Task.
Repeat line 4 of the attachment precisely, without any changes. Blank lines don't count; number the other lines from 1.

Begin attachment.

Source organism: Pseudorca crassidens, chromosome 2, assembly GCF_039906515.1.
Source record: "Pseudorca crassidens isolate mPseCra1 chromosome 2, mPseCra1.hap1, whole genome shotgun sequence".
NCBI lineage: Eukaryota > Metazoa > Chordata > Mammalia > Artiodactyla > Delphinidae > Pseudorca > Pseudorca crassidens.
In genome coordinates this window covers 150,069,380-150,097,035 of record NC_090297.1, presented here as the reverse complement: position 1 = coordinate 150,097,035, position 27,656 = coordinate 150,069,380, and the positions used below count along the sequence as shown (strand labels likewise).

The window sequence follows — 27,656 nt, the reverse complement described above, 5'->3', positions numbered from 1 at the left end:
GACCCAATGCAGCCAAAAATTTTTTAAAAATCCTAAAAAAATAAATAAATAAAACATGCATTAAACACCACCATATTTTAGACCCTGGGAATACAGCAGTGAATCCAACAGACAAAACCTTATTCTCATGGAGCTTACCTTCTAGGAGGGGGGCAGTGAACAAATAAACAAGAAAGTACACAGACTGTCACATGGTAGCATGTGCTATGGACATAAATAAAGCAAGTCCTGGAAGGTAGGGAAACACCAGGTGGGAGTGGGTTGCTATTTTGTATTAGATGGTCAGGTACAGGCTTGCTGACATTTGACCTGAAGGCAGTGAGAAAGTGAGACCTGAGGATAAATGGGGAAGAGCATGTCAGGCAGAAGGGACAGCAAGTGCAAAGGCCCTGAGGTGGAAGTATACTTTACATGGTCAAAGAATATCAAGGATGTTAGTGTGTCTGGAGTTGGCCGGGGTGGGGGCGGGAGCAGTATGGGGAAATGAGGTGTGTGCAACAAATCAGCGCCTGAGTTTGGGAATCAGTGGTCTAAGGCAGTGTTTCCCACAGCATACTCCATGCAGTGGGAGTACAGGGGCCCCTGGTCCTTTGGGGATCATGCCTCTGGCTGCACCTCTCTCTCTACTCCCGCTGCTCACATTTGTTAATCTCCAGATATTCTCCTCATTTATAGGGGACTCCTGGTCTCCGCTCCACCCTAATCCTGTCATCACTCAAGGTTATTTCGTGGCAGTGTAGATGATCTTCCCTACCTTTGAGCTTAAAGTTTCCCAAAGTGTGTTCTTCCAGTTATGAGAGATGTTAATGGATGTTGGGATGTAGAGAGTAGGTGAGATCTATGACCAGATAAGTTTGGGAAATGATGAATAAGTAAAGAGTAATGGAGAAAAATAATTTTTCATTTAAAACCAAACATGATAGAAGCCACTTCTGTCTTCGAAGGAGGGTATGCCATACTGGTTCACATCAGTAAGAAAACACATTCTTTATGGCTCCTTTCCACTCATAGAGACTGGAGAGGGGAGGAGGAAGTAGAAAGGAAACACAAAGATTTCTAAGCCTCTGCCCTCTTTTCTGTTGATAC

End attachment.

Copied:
In genome coordinates this window covers 150,069,380-150,097,035 of record NC_090297.1, presented here as the reverse complement: position 1 = coordinate 150,097,035, position 27,656 = coordinate 150,069,380, and the positions used below count along the sequence as shown (strand labels likewise).